“Poor planning led to budget woes”
“Reduced sales-tax revenue, depleted reserves and inflation exceeding property-tax growth have had a corrosive effect on Thurston County’s 2009 budget, leaving a $4 million hole…
Commissioner Diane Oberquell said that when she and the other two commissioners approved “unmet needs” expenses and “budget extensions” between November 2006 and December 2007, she thought there was enough slack in the budget to cover it. At the time, the county had built up reserves after rapid growth from 2004 to 2006, when new-home construction and extra consumer spending were keeping sales-tax revenues up.
Oberquell says it might have been better for the county to start cutting expenses earlier, rather than spend from reserves last fall,” quoting The Olympian.
This writer received an email from a reader in response to the June 12 entry about the County’s budget shortfall, asking if Yelm is going down the same primrose lane.
While The Olympian wrote last week, “Unlike cities, counties do not collect business and occupation taxes, because the state Growth Management Act concentrates businesses in the urban areas, Oberquell added,” where does Yelm stand?
Let’s take a look:
1. On the revenue (income) side:
Revenues to cities & the county from sales taxes are down (consumers spending less), new home construction is way off, so permit fee income is way down, homes sales have slowed, so excise taxes and property sales tax income ARE way down. Then, area property values are going down here finally, leading to less taxes collected from lower home values for those that do sell.
2. On the expenses side
Fuel prices have gone through the roof. While Tumwater shifted to electric cars for meter patrols, as an example, Yelm has gas-guzzling vans, trucks and large vehicles for their city’s needs.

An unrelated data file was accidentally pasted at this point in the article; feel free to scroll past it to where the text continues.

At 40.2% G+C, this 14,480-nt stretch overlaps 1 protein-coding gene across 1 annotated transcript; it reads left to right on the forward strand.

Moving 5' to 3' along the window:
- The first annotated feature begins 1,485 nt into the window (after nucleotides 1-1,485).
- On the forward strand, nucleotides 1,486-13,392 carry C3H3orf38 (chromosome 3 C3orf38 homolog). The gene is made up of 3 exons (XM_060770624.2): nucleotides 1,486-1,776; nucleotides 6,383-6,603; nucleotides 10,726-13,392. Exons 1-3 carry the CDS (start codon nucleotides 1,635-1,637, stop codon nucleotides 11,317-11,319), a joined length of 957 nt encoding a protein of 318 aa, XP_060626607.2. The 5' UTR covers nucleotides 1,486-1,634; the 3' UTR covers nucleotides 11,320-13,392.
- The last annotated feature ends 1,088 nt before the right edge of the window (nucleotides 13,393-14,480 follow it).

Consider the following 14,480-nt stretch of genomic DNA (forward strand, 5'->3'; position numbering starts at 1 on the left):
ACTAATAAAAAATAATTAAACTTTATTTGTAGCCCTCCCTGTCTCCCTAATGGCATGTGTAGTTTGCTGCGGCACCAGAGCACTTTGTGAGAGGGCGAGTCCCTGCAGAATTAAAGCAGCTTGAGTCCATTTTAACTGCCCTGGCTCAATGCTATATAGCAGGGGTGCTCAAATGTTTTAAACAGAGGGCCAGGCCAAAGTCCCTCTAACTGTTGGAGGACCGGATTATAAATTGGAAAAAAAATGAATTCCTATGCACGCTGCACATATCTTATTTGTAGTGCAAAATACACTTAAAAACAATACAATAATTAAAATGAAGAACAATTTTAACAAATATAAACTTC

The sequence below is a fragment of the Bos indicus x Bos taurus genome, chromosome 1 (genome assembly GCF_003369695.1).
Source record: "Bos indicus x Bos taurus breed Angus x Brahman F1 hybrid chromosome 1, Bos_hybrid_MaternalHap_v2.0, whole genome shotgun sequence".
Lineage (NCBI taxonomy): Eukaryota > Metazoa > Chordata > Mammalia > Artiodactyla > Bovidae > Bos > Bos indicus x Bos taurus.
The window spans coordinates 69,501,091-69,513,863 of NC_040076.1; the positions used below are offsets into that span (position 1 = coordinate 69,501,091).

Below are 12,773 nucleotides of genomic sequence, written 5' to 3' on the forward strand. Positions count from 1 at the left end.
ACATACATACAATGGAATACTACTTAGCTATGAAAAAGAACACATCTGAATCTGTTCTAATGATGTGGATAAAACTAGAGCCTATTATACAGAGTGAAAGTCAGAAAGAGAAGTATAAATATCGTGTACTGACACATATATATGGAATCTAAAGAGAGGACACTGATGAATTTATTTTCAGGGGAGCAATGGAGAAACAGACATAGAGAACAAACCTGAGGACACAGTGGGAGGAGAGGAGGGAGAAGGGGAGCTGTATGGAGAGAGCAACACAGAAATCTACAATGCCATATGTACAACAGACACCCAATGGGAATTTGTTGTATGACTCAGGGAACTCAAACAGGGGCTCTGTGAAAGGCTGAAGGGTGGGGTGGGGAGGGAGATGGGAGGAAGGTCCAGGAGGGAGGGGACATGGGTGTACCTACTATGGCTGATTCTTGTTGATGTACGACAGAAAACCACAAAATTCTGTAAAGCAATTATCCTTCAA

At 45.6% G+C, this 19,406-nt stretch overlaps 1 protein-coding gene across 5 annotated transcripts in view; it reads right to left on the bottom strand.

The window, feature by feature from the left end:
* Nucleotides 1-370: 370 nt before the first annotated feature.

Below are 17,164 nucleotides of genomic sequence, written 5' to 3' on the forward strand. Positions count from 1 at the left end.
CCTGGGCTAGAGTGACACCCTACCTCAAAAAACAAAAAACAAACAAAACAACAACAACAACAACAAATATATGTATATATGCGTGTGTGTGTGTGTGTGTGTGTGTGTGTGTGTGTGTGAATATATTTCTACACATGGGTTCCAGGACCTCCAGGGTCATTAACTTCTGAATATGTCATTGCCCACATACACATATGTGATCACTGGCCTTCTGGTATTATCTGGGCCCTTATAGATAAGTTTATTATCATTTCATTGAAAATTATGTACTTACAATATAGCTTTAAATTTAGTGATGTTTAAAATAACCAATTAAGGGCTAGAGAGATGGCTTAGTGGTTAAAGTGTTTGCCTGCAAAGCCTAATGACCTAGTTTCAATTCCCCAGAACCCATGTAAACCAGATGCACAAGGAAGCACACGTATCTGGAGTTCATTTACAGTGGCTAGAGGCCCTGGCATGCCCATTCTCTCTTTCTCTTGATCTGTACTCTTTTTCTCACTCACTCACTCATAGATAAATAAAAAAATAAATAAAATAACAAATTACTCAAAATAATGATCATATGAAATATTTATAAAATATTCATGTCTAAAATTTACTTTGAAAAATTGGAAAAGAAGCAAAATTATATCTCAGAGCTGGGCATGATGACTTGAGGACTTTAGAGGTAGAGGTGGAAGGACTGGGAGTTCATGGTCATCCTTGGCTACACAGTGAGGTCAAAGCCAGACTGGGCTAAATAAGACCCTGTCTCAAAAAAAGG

Prices for food & fuel nationwide are leading to inflation, which means that prices are going up in most every sector of the economy, while consumer spending is declining, which means a city has to budget for the loss of sales taxes.
As an example in Yelm, current road work now involves rising steel prices for the rebar for construction, asphalt for petroleum products, concrete, and fuel for machinery, which have all gone far beyond the $65 a barrel oil cost when Yelm did it’s budget last Fall — now at near $140 today. Do you think any city or county budgeted for any of this.
I am on the record on this Blog last year warning about this very issue and on Beyond the Ordinary internet radio, which is archived for all to hear.
Now, where is Yelm’s City Council going to get the dollars for all of these announced projects?
– a new City Hall,
– a new Yelm Community Recreation Center,
– land/building for a new Yelm Timberland Regional Library, which MUST be housed in a public facility after July, 2012. The City Council knew in November, 2001 that Timberland gave the city a 10 year exemption to rent space for the library in a privately owned building and did nothing to procure land in all of that time to be in a public facility in 2012.
– Yelm Community Schools announced need for public money for High School classroom in the next 3 1/2+ years? This on top of operation levies that barely pass already.
Yelm’s City Council just raised water prices on their citizens to the heavens to pay for their folly, as they don’t have enough water for all of the homes they permitted. The city is quoted in the June 13 NVN saying this is not about raising money, it’s about conservation. You bet your sweet bippy it’s not about raising money, as the city must force its water users to conserve, because the city is out of water to support all of the people it agreed to serve — and they all know it. So, raise the prices (coercion) to get public consumption down so the city can save its bum and get by this summer. And this does not include the 1,000 new home applications that the city has approved and have not been built and hooked-up to city water as of yet.
When I asked the city about where the money for all of these new projects will originate, Ms. Teixeira said that will be determined in the Fall, 2008 budgeting sessions. HMMM!
This city is spending money like there is no tomorrow; from a $300,000+ reclaimed water line to Longmire Park to $50,000 for a lobbyist for the Yelm Bypass to name a few.
Will this town be requiring layoffs soon, like the county? Or issuing bonds? Or more taxes on its citizens’ backs?
On the state side, if Gov. Gregoire asks this state to raise the gas tax again to make up for the shortfall in road tax revenue from less gallons-of-gas consumption, she will be voted out of office big time.
THERE IS A PERFECT STORM BREWING IF YELM HAS NOT PLANNED FOR THE ECONOMIC DOWNTURN, JUST LIKE WITH THE COUNTY!
DOESN’T THIS DEMAND YOU TO SPEAK UP NOW AND ASK ABOUT YELM, AND NOT WHEN YOU GET THE TAX BILL OR THE STORY THAT SERVICES ARE BEING CUT?